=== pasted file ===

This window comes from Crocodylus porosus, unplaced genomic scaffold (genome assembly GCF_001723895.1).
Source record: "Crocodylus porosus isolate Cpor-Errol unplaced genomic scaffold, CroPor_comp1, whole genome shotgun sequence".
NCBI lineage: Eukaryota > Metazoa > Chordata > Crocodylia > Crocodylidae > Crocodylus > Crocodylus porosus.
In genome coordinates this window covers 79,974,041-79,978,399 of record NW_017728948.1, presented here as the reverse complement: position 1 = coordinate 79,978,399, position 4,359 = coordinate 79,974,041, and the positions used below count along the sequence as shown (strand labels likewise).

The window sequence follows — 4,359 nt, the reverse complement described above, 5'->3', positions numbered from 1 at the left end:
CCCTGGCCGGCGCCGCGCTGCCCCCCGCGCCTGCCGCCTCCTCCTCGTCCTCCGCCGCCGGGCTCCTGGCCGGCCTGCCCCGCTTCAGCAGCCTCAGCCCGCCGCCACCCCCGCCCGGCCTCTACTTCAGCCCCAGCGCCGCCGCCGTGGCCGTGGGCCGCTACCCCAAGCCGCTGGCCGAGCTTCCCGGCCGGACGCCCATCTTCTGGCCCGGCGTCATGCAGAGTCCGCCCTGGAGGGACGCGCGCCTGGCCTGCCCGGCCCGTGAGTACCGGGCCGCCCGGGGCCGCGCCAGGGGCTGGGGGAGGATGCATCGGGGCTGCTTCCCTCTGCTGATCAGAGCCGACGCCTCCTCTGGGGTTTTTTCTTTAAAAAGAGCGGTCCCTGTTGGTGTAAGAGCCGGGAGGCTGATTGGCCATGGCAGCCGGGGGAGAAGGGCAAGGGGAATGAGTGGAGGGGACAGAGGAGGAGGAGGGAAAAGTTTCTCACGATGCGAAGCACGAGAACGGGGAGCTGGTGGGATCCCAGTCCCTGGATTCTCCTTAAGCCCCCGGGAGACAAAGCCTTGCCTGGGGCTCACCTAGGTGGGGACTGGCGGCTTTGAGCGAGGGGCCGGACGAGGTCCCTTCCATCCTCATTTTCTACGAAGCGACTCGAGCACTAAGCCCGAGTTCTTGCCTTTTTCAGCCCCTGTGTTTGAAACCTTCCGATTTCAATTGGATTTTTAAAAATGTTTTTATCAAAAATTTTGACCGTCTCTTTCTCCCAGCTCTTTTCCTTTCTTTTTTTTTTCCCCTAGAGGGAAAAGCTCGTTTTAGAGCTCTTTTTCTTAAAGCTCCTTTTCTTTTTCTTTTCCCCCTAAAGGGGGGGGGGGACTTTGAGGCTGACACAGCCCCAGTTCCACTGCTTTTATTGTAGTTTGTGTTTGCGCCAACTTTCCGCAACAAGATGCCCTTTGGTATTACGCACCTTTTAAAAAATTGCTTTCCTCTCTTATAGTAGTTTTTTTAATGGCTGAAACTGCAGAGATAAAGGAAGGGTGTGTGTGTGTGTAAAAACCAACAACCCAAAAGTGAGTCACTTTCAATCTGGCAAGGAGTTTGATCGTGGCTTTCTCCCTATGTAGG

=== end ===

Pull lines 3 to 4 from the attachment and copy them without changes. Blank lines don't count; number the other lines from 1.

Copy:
NCBI lineage: Eukaryota > Metazoa > Chordata > Crocodylia > Crocodylidae > Crocodylus > Crocodylus porosus.
In genome coordinates this window covers 79,974,041-79,978,399 of record NW_017728948.1, presented here as the reverse complement: position 1 = coordinate 79,978,399, position 4,359 = coordinate 79,974,041, and the positions used below count along the sequence as shown (strand labels likewise).